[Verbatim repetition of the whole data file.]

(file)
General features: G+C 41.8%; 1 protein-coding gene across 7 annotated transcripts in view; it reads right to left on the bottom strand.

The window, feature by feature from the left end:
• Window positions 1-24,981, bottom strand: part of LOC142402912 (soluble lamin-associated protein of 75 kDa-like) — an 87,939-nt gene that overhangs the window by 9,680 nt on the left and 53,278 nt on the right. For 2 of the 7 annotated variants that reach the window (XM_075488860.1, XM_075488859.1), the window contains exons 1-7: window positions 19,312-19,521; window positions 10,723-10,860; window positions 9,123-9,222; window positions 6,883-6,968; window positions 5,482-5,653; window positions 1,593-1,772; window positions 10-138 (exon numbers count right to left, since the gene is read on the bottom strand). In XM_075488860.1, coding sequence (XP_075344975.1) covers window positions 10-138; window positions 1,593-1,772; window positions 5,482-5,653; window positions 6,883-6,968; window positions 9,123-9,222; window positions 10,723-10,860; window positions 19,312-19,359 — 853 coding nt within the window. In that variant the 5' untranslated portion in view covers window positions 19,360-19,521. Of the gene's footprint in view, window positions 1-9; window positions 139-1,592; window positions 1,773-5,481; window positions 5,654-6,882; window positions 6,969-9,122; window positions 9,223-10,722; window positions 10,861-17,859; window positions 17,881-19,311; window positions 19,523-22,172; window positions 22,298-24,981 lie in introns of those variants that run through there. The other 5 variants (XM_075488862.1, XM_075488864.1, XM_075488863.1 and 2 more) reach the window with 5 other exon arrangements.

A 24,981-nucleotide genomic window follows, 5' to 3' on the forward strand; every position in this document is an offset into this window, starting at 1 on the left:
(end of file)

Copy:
General features: G+C 41.8%; 1 protein-coding gene across 7 annotated transcripts in view; it reads right to left on the bottom strand.

The window, feature by feature from the left end:
• Window positions 1-24,981, bottom strand: part of LOC142402912 (soluble lamin-associated protein of 75 kDa-like) — an 87,939-nt gene that overhangs the window by 9,680 nt on the left and 53,278 nt on the right. For 2 of the 7 annotated variants that reach the window (XM_075488860.1, XM_075488859.1), the window contains exons 1-7: window positions 19,312-19,521; window positions 10,723-10,860; window positions 9,123-9,222; window positions 6,883-6,968; window positions 5,482-5,653; window positions 1,593-1,772; window positions 10-138 (exon numbers count right to left, since the gene is read on the bottom strand). In XM_075488860.1, coding sequence (XP_075344975.1) covers window positions 10-138; window positions 1,593-1,772; window positions 5,482-5,653; window positions 6,883-6,968; window positions 9,123-9,222; window positions 10,723-10,860; window positions 19,312-19,359 — 853 coding nt within the window. In that variant the 5' untranslated portion in view covers window positions 19,360-19,521. Of the gene's footprint in view, window positions 1-9; window positions 139-1,592; window positions 1,773-5,481; window positions 5,654-6,882; window positions 6,969-9,122; window positions 9,223-10,722; window positions 10,861-17,859; window positions 17,881-19,311; window positions 19,523-22,172; window positions 22,298-24,981 lie in introns of those variants that run through there. The other 5 variants (XM_075488862.1, XM_075488864.1, XM_075488863.1 and 2 more) reach the window with 5 other exon arrangements.

A 24,981-nucleotide genomic window follows, 5' to 3' on the forward strand; every position in this document is an offset into this window, starting at 1 on the left: